The Syrian opposition dismissed a decree from President Bashar Assad allowing for a multiparty government system. Meanwhile, international players do not seem to be in a hurry to intervene in yet another conflict in the Middle East.
It comes as the UN Security Council condemned the escalating violence in Syria, demanded an end to bloodshed and called for internal political dialogue. It is reported that the Syrian opposition stronghold of Hama has been overrun by government forces, with witnesses saying there have been many casualties.
France says it may seek further action from the Security Council if the killing continues.
James Lobe, Washington bureau chief for the Inter Press Service news agency, noted that there is no consensus among international experts on the future of the Assad regime. He believes, however, that foreign military intervention is highly unlikely regardless of what scenario unfolds.
“There is a consensus that direct foreign intervention, at least at this point, is not going to lead to a stable and satisfactory result,” he told RT. “I think people have Iraq very much on their minds. And I think also that failure to reach any kind of decisive end to the situation in Libya has also served to take the option of direct military intervention – at this time, anyway – off the table.”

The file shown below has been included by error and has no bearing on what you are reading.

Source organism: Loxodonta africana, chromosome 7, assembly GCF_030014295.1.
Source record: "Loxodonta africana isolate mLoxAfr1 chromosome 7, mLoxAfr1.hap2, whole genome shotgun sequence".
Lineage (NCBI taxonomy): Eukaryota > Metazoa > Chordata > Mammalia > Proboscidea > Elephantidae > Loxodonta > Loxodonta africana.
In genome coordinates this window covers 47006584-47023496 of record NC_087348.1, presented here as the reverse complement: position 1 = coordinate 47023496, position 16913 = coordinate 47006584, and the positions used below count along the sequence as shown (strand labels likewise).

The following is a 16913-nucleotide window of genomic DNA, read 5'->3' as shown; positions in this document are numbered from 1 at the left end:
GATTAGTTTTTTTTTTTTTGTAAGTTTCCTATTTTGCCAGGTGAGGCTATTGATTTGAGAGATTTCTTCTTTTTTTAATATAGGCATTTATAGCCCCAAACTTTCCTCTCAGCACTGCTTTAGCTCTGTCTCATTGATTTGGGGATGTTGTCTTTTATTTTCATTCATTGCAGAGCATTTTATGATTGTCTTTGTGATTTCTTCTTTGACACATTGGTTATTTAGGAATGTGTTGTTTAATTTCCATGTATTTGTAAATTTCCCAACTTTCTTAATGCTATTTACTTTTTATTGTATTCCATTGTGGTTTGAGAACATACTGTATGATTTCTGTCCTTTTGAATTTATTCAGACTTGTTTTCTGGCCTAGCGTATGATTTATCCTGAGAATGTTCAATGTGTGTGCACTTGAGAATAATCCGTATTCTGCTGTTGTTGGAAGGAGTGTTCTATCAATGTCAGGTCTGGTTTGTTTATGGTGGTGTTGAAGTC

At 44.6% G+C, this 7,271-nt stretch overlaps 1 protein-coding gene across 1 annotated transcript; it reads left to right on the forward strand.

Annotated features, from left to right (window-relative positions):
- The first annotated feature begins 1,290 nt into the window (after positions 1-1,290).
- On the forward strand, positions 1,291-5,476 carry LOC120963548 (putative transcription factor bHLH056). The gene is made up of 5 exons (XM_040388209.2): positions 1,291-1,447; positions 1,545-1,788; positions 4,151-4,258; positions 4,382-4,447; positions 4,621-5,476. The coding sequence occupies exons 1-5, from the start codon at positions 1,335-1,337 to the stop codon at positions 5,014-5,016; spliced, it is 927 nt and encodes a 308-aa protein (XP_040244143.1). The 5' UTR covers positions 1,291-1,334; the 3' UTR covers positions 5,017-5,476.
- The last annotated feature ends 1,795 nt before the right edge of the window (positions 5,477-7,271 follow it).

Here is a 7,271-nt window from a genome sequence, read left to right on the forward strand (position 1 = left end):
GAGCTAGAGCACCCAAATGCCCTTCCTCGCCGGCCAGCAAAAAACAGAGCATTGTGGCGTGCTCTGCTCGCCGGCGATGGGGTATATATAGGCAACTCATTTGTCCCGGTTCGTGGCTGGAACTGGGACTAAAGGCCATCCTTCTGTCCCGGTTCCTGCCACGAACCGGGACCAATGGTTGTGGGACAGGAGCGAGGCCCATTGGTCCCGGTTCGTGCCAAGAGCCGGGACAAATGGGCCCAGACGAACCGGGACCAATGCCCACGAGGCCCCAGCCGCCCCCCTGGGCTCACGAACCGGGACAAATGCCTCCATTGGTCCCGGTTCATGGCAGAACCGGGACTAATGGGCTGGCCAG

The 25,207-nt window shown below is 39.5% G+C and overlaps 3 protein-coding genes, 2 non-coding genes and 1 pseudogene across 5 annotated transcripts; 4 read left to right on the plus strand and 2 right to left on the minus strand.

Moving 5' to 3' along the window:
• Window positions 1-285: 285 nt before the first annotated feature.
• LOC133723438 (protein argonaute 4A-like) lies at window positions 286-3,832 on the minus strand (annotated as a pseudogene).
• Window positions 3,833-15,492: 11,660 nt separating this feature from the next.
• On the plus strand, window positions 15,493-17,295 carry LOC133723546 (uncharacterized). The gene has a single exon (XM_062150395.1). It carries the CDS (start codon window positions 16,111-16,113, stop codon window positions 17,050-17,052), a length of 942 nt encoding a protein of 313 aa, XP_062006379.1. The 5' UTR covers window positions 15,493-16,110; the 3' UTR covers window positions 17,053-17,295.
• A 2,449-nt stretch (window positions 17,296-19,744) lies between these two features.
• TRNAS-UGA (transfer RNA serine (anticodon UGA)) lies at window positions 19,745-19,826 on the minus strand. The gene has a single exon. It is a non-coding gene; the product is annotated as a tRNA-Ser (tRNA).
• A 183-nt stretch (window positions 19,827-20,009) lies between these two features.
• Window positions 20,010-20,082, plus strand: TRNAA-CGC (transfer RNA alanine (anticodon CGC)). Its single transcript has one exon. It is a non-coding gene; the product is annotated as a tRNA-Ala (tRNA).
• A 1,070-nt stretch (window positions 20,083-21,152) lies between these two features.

In Lobe’s opinion, the foreign powers are currently trying to figure out what sanctions can be used against the Assad regime and what kind of support can be provided to the diffused opposition.
“There are many on Capitol Hill who are calling now for so-called sweeping sanctions, which is to say sanctions that are designed to cripple the economy, particularly against petroleum exports, in the belief that that will somehow bring the collapse of the regime on its own without a civil war,” he explained. “There’s also talk about what kinds of support to provide the opposition, whether it’s simply the kind of technical support for better communication, as well as moral support.”
At the same time, the journalist added that the Obama administration does not seem to be particularly enthusiastic about sweeping sanctions either.
“It has so many other things on its mind,” he concluded.